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Exposure to naphthenic acids and the acid extractable organic fraction from oil sands process-affected water alters the subcellular structure and dynamics of plant cells

Alberts, Mitchell E., Chua, Gordon, Muench, Douglas G.
The Science of the total environment 2019 v.651 pp. 2830-2844
Golgi apparatus, bitumen, byproducts, endoplasmic reticulum, fluorescence, fluorescence microscopy, gene expression, microfilaments, microtubules, mitochondria, models, naphthenates, oil sands, peroxisomes, proteins, reactive oxygen species, remediation, surface mining, toxicity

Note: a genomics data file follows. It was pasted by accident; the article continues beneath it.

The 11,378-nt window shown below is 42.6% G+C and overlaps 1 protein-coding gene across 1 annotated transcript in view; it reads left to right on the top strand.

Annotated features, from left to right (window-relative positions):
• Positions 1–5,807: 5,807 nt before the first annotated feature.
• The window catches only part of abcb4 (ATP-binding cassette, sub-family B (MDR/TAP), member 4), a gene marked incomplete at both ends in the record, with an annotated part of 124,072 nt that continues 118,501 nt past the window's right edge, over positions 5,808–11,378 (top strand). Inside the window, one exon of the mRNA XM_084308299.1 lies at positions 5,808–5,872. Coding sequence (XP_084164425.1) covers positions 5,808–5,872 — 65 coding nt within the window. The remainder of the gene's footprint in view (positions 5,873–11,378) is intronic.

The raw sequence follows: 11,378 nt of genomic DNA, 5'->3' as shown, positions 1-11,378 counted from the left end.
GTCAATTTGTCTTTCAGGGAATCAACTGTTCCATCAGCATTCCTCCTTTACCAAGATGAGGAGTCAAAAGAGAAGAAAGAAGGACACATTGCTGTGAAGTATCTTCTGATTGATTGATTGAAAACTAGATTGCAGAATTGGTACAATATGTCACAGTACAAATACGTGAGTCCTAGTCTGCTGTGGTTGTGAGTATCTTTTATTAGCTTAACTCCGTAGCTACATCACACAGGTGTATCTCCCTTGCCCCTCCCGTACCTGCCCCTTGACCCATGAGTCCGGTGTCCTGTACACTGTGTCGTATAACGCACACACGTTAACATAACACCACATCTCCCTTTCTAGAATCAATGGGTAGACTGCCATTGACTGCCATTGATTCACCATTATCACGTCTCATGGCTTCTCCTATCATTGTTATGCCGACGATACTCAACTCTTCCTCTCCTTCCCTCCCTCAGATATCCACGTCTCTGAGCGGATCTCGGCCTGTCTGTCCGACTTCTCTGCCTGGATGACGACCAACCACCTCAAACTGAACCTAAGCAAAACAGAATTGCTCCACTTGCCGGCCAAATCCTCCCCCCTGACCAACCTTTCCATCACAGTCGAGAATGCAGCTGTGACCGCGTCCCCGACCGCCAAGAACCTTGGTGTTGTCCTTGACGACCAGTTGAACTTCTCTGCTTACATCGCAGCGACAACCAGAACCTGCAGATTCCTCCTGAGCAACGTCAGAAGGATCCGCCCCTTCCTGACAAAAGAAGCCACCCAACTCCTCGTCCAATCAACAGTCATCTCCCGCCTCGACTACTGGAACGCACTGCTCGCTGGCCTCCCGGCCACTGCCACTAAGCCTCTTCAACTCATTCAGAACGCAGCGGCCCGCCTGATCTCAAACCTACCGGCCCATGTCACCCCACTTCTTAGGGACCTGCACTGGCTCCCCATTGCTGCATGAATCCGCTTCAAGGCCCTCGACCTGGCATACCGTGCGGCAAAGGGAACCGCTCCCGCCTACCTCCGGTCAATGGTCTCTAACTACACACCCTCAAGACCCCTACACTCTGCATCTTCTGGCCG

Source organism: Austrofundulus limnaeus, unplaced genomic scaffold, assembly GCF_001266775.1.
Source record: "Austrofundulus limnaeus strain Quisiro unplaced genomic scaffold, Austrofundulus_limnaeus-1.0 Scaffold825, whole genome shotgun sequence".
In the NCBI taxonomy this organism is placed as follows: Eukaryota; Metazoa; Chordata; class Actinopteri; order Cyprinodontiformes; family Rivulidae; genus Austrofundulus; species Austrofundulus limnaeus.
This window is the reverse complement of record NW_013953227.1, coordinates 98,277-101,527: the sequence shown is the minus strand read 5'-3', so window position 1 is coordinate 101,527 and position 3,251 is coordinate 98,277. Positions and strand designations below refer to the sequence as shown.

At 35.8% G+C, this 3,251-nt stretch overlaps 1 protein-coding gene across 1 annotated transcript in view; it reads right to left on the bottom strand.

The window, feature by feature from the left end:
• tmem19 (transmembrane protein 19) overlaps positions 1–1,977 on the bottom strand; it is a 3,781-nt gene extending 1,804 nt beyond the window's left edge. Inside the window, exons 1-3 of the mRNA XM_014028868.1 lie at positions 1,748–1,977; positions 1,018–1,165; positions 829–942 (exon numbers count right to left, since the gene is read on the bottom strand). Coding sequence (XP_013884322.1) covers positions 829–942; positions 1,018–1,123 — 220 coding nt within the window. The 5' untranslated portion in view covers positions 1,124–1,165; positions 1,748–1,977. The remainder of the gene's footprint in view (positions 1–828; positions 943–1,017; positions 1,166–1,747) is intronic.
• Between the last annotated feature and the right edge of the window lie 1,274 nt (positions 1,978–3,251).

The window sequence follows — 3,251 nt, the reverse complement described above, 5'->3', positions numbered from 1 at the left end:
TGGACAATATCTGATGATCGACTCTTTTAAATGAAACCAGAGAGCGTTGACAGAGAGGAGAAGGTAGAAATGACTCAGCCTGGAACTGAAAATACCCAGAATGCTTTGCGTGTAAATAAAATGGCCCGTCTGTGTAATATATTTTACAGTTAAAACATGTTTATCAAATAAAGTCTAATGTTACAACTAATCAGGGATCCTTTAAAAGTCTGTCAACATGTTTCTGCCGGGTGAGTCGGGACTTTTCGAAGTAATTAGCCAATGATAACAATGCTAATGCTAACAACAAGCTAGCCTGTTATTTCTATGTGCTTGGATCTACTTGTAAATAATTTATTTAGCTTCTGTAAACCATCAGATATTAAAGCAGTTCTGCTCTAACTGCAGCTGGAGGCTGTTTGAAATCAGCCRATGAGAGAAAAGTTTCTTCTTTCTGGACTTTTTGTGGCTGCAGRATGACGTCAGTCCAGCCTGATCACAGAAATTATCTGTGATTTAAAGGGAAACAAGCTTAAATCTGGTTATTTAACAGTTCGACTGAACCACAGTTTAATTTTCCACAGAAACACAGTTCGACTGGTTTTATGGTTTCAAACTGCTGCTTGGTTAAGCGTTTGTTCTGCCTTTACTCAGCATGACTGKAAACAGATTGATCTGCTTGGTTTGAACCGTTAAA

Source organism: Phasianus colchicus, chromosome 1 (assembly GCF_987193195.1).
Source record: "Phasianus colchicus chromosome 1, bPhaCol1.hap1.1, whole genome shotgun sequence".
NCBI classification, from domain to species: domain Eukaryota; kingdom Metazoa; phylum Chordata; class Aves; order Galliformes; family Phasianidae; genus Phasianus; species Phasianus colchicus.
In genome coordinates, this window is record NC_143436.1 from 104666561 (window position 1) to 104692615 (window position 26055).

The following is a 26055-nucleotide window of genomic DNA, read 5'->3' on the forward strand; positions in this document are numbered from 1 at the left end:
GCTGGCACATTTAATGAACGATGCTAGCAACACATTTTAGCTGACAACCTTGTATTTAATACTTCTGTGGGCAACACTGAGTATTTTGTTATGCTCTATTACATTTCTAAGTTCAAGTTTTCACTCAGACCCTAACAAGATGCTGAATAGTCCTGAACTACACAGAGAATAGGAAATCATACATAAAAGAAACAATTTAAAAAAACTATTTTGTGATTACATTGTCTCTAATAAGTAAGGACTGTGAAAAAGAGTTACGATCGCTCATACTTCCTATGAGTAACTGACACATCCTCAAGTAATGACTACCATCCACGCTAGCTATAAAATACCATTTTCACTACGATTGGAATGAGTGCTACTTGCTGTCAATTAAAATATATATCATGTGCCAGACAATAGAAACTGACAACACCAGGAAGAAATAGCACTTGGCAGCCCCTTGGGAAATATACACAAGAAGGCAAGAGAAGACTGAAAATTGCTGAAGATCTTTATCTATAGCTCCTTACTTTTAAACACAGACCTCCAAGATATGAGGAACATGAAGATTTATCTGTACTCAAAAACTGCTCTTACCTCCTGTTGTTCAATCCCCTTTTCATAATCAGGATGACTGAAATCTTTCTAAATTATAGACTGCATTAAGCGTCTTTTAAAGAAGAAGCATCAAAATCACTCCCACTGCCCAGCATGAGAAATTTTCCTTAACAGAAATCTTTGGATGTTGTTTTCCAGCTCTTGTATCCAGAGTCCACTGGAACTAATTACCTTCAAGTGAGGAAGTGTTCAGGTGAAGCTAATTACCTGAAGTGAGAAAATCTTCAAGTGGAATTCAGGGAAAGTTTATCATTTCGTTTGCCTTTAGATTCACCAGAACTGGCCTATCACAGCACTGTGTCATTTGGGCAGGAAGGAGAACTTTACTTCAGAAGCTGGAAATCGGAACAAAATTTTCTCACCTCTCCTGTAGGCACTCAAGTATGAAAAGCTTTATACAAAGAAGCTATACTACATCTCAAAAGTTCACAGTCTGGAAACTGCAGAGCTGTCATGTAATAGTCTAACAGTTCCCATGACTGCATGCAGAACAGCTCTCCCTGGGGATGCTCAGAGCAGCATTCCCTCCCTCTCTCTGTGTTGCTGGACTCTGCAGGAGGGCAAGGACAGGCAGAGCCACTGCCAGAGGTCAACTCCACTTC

Oil sands surface mining generates vast quantities of oil sands process-affected water (OSPW) as a by-product of bitumen extraction. The acid extractable organic (AEO) fraction of OSPW contains several contaminants, including naphthenic acids (NAs). While responses of living organisms to NA and AEO exposure have been described at the developmental, physiological, metabolic and gene expression levels, the effects of these compounds at the cellular and subcellular level are limited. Using live cell fluorescence microscopy and a suite of fluorescent marker proteins, we studied the intracellular responses of the plant cell cytoskeleton and several membrane-bound organelles to NA and AEO treatments. A rapid disassembly of cortical microtubules and a decrease in dynamics associated with actin filaments was observed in response to these treatments. Concomitantly, the integrity and dynamics of mitochondria, peroxisomes, Golgi stacks, and endoplasmic reticulum were also altered. AEO treatments were the most toxic to cells and resulted in the accumulation reactive oxygen species. This study provides foundational evidence for intracellular responses to NA and AEO exposure using two evolutionarily diverse model plant cell types. This cellular assay could be used to identify the most toxic components of AEO sub-fractions, and assist in determining the effectiveness of OSPW remediation efforts.